Last week’s full council meeting about Silver Hill is on the front page of the Hampshire Chronicle today. Â Here’s what I said in the meeting (give or take a few words here and there):
Too much of our discussion this evening has been obsessed about procurement law, process, risk and profit.
Forgive me, but I think what we needÂ to be obsessed about is getting a better scheme for Winchester â€“ better than the oneÂ we have today
There has been definite progress vs. the 2014 scheme.Â We have a bus station.Â We have affordable housing â€“ two things that the Liberal Democrats and many others have pushed for.
At the current time, no-one has proposed â€“ and no outside advisor has identified â€“ a robust plan that outlines a timely plan for development of the site â€“ and guarantees features such as a bus station and social housing â€“ in the event that the Development Agreement is terminated.
I agree that this is urgently needed â€“ itâ€™s something Iâ€™ve asked for at Overview and Scrutiny â€“ and it would be irresponsible to take a decision without having this clarity.
We have at least 6 options:
- Continue as we are
- Continue as we are and seek and achieve improvements
- Some want to retender the current contract.
- Some want to start the current process again from scratch.
- Some want to start again with a new Masterplanning approach
- Some want to allow piecemeal development
These are 6 different options. Each option has different impacts on cost, on timing, on the councilâ€™s finances and on whether we are able to achieve important public benefits such as a bus station and social housing.
We have no clarity on any of these options â€“ and it would be wrong to terminate without that clarity
While people rightly have concerns about the design, the design and the development agreement are not the same thingâ€¦ And if they were, then retendering the contract would mean that we ended up with the same problem.
The Development Agreement does not specify the detailed design of the site â€“ and many of the features that residents are rightly concerned about â€“ that we in the Liberal Democrats are concerned about â€“ that I am concerned about â€“ such as:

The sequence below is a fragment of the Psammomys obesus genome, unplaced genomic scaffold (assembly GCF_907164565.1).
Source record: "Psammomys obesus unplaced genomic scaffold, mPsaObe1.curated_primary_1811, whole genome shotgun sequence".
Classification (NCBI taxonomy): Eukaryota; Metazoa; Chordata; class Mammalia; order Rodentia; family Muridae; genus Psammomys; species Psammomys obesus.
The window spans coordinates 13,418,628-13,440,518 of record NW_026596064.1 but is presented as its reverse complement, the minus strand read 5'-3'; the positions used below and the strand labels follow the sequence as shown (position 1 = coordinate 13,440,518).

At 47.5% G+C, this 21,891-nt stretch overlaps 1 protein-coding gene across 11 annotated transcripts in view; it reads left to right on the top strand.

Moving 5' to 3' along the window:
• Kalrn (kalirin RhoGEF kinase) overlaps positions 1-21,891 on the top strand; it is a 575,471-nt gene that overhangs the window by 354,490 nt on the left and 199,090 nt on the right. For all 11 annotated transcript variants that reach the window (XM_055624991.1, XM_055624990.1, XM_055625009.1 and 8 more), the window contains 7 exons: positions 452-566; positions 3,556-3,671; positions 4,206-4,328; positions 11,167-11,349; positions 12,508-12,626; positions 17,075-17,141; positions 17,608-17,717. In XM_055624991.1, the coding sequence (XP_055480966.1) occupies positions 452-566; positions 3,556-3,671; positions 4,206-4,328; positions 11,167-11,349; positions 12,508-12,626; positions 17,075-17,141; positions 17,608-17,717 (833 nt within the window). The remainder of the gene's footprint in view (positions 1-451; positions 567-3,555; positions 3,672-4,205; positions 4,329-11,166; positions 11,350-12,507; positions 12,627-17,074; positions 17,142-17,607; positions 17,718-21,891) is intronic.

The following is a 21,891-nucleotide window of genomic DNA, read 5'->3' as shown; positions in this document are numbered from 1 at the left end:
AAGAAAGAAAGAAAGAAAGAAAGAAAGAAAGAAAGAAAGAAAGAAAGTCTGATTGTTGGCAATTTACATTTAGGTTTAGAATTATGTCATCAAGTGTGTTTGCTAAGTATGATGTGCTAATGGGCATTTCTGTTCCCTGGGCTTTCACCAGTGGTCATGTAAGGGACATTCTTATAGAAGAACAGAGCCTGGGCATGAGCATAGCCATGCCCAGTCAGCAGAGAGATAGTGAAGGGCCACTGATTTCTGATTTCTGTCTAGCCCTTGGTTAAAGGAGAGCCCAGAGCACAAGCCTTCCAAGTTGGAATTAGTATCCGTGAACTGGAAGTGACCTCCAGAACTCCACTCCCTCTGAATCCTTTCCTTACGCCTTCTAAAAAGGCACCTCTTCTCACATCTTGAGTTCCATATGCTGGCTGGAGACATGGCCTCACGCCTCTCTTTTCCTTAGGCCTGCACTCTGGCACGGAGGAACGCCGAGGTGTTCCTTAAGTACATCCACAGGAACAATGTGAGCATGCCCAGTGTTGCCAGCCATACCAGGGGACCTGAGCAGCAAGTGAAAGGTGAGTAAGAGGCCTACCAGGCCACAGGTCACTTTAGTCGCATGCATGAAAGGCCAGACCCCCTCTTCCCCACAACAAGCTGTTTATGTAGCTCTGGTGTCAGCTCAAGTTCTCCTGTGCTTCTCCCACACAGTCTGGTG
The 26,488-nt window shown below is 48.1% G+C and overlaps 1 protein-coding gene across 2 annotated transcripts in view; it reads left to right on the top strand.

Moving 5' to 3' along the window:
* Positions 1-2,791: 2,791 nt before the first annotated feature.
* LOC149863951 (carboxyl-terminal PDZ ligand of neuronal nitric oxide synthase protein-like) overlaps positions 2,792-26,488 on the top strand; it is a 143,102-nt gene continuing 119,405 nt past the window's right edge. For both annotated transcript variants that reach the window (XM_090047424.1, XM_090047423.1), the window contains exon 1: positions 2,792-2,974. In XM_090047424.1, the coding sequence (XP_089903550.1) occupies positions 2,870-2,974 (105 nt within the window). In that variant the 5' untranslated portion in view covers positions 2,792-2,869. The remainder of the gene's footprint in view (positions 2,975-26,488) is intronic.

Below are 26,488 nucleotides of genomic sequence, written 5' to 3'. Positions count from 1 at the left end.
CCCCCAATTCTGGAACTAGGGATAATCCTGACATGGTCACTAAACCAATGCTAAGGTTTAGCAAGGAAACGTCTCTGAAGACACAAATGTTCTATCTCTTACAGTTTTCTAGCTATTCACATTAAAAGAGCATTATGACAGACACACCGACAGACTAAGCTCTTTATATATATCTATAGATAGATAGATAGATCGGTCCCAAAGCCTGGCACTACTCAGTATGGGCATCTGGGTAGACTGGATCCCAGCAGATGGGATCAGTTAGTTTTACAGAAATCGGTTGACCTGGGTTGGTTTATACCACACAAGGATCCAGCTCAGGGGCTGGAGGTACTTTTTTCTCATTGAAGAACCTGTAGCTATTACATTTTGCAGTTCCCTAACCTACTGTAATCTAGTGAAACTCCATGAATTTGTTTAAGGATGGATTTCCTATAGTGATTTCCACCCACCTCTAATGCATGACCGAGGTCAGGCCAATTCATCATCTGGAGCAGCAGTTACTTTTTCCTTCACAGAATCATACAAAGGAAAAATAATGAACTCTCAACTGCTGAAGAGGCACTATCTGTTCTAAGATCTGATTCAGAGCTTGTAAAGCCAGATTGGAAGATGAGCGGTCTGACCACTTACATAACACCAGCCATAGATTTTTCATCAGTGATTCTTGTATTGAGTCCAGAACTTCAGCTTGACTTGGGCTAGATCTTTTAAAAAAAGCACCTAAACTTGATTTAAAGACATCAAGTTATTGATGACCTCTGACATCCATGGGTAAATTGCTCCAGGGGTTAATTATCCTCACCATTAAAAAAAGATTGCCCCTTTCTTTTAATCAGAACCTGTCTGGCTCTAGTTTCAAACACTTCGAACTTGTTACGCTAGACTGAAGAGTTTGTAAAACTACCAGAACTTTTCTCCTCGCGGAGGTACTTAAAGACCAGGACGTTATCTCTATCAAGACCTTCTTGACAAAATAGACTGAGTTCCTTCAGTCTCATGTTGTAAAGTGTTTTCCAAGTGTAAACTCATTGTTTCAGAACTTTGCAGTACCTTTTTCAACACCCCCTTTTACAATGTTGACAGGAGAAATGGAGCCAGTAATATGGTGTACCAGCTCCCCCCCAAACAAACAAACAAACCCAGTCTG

- the height of the development,
- the quality of the buildings fronting onto the street, especially in Friarsgate,
- the layoutÂ of the street plan â€“
are not specified in the Development Agreement.
It also includes elements that are not in the development agreement such as the office space, the youth club â€“ which has been provided by St Johnâ€™s â€“ and the RAOB club
These were covered in the Planning Permission â€“ which did not form part of the Judicial Review â€“ and can, in principle, be changed, amended, adjusted or resubmitted without changing the Development Agreement.
Most of the objectives of the Development Agreement â€“ including:
- A bus station with 12 parking bays, 3 layover bays and toilets
- 287 units of housing â€“ including 100 affordable units, of which 20 are social rented
- An area for relocation of the market â€“ including a bin store and compactor
- A civic square
- Maintenance of current levels of retail (>90,000 square feet)
remain desirable objectives for the site.
There is dispute about the level of parking. But there are genuine questions about what flexibility the Development Agreement gives us about parking â€“ which unfortunately cannot be discussed in open session.
Ultimately our problem is not with the Development Agreement â€“ it is the design of the scheme against the development agreement.
We need to see change.Â We need to see improvements.Â And we believe it is possible â€“ without changing the development agreement.
But we donâ€™t want to accept the motion unamended, because that closes off the opportunity to terminate the agreement in the event that we donâ€™t get the changes we need.
We needÂ to see improvements.
And if we donâ€™t see improvements, we have to haveÂ the ability to terminate the deal with clarity about the way forward from that point.
And that is why I ask you to support Councillor Thompson’s amendment.